Moab History: Bates Wilson, the “Father of Canyonlands” and inventor of “Dutch-oven Diplomacy”

Bates Wilson and his “Dutch Oven Diplomacy” in full force. [Courtesy of the National Park Service]

Bates Wilson was a National Park Service employee in the early 1930s—by 1937, he had become the Acting Superintendent of Organ Pipe Cactus National Monument, and in 1949, the park service transferred him to Arches National Park and Natural Bridges National Monument. Wilson spent his time split between the two regions, mapping the nearly boundless geography of Southeast Utah. As he got to know the area, he advocated for the creation of what was to become Canyonlands National Park.

Throughout his tenure, Wilson hosted a number of government officials in Southeast Utah, visits which he saw and utilized as opportunities to lobby for the preservation of public lands. At a dinner in 1961, Wilson hosted Secretary of the Interior Stewart Udall and presented him with an official proposal for Canyonlands. 

In an oral history recorded by the National Park Service, Bates’ son Tug Wilson recounted, “Udall wanted to go on vacation and was told there was some ranger in southern Utah who wanted to make the whole state a national park.” 

Ben Fredregill, Moab Museum Curatorial and Collections Manager, and Lynn Wilson Fredregill, daughter of Bates Wilson, stand with the “Big Daddy 20.5 inch” skillet at the exhibition opening of The People’s Tapestry: Weaving Tradition in Navajo Culture. [Moab Museum]

Bates Wilson ultimately became successful in his lobbying efforts a few years later on September 12, 1964, when President Lyndon B. Johnson signed into law the establishment of Canyonlands National Park. Wilson was named the first acting superintendent of the park. His lobbying strategy was to chat over a hot meal, often cooked in his 20.5-inch Greenfield Products cast iron skillet—this became fondly known as “Dutch Oven-Diplomacy.” 

Through his work in the preservation of 250,000 acres of spectacular landscape, Wilson earned the moniker “Father of Canyonlands,” and added momentum to the growing tourism industry. The park is now the largest of the five in the state of Utah, totaling 337,258 acres.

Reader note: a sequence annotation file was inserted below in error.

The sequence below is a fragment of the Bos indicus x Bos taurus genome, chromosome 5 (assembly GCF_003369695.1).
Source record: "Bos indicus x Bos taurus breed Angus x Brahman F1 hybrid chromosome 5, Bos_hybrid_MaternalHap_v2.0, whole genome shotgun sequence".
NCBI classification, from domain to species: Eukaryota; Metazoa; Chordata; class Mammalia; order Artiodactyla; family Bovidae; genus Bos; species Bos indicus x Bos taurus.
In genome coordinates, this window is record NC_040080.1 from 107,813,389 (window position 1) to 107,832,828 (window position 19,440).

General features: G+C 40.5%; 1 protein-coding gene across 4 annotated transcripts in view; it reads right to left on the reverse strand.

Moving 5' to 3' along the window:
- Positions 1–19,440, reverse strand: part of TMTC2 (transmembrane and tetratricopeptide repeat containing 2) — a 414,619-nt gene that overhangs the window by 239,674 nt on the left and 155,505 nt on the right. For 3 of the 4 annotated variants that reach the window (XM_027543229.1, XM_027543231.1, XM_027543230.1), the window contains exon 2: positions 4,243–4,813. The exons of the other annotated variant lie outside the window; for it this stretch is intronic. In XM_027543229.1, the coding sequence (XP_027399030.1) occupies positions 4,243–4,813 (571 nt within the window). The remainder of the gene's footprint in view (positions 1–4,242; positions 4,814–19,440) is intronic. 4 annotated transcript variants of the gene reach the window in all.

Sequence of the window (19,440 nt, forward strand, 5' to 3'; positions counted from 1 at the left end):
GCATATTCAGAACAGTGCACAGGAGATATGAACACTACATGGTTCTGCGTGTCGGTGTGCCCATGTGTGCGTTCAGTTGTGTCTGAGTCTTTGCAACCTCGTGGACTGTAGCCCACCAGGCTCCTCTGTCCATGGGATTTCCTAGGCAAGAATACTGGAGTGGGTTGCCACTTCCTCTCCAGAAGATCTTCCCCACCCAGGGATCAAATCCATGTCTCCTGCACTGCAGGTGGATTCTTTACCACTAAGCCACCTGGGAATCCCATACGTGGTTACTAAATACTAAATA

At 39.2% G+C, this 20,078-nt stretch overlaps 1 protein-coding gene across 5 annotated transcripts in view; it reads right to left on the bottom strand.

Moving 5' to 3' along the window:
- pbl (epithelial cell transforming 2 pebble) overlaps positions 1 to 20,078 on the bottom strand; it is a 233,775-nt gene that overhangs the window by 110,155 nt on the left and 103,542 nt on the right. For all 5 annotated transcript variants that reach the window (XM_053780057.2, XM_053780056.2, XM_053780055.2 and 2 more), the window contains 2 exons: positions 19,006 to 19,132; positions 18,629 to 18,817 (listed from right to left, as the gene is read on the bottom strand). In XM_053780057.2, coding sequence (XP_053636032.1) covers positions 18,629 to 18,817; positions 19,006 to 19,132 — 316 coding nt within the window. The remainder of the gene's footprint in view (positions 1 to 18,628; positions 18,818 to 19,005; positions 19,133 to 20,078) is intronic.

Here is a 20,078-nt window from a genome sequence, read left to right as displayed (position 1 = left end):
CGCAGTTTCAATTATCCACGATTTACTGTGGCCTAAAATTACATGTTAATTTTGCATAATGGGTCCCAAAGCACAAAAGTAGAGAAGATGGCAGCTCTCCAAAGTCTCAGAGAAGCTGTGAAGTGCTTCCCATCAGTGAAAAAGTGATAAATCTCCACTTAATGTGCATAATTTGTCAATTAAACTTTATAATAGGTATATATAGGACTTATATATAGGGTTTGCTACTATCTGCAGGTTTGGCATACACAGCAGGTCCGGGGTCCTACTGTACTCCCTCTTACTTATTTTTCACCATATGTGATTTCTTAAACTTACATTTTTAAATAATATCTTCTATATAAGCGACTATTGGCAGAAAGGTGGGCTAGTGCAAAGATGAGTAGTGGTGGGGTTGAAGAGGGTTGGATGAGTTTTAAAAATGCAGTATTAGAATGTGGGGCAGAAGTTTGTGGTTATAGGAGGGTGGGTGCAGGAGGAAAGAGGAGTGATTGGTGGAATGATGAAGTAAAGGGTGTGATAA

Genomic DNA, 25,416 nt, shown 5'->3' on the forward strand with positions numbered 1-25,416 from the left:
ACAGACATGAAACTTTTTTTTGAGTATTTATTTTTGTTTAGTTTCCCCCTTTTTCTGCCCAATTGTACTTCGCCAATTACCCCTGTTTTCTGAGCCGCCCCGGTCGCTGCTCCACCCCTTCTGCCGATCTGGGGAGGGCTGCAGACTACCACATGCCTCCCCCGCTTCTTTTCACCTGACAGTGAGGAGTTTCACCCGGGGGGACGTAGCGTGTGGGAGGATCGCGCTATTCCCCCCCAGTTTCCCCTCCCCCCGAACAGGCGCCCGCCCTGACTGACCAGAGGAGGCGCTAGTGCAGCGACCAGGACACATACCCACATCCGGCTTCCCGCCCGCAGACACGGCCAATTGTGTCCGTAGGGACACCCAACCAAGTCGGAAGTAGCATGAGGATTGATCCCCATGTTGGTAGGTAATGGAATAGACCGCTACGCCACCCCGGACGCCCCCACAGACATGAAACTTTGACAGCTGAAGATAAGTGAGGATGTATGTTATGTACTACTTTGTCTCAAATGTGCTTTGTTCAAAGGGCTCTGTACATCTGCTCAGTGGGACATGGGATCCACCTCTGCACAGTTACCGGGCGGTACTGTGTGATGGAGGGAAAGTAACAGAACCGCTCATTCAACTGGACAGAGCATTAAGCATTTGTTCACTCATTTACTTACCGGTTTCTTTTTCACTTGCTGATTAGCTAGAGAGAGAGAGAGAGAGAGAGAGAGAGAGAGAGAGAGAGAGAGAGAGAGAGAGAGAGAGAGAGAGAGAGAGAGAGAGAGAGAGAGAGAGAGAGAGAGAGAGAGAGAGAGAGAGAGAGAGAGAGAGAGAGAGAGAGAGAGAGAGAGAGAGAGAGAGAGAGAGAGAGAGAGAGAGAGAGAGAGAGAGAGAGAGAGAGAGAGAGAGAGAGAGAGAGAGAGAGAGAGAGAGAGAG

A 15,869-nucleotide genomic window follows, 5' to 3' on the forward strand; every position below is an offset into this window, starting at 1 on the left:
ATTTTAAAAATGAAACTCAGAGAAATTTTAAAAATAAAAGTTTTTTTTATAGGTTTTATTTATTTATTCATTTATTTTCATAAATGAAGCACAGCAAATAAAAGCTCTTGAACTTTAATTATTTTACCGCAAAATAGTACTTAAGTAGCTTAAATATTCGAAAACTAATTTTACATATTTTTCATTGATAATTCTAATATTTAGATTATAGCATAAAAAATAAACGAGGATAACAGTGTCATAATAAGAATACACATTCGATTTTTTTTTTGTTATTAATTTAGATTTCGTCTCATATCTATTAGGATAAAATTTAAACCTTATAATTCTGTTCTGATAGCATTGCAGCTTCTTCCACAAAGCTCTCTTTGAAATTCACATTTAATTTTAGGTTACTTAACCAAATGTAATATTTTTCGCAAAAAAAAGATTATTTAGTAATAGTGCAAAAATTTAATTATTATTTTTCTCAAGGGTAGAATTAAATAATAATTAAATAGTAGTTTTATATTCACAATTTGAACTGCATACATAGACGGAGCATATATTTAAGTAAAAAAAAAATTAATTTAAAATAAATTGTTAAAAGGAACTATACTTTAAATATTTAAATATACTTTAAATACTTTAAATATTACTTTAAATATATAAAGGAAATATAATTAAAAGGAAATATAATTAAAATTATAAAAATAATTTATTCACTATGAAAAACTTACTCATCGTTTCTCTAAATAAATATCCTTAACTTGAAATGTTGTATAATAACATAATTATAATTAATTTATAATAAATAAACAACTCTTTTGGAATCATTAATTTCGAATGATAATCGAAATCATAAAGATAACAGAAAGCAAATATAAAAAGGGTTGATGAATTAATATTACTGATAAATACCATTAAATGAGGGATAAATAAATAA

Wilson retired from the NPS in 1972, but remained close to Canyonlands. He maintained a ranch in Professor Valley, just 20 miles north of Moab, and served as chairman of Canyonlands Natural History Association until his death in 1983. 

Bates’ backcountry skillet in the Museum Collection 

The “Big Daddy 20.5 inch” skillet was manufactured by Greenfield Products and personalized with “BATES” stamp-engraved at the end of the handle. The skillet’s handle is riveted with a heavy 14-gauge steel bronze plate that reads “Greenfield Products 827 No Fourth St Greenfield, Ohio.” The Collections record cites that the handle is not removable as in later models.

Pam DeVore, along with her husband Ken DeVore, were friends of Wilson’s and acquired the pan in an auction after Wilson’s death, allegedly outbidding the U.S. National Park Service. DeVore recalls that Bates would cook giant scrambled egg breakfasts in the skillet at camp over an open fire. DeVore gifted the skillet to the Moab Museum in July 2022.

The Moab Museum is dedicated to sharing stories of the natural and human history of the Moab area. Learn more about Bates Wilson and hear part of his story in his own words in Wilson’s profile on the Museum’s website and inquire about Tug Wilson’s oral history to read the full interview. To explore more of Moab’s stories and artifacts, find out about upcoming programs, and become a Member, visit

This article was originally published in the Moab Sun News.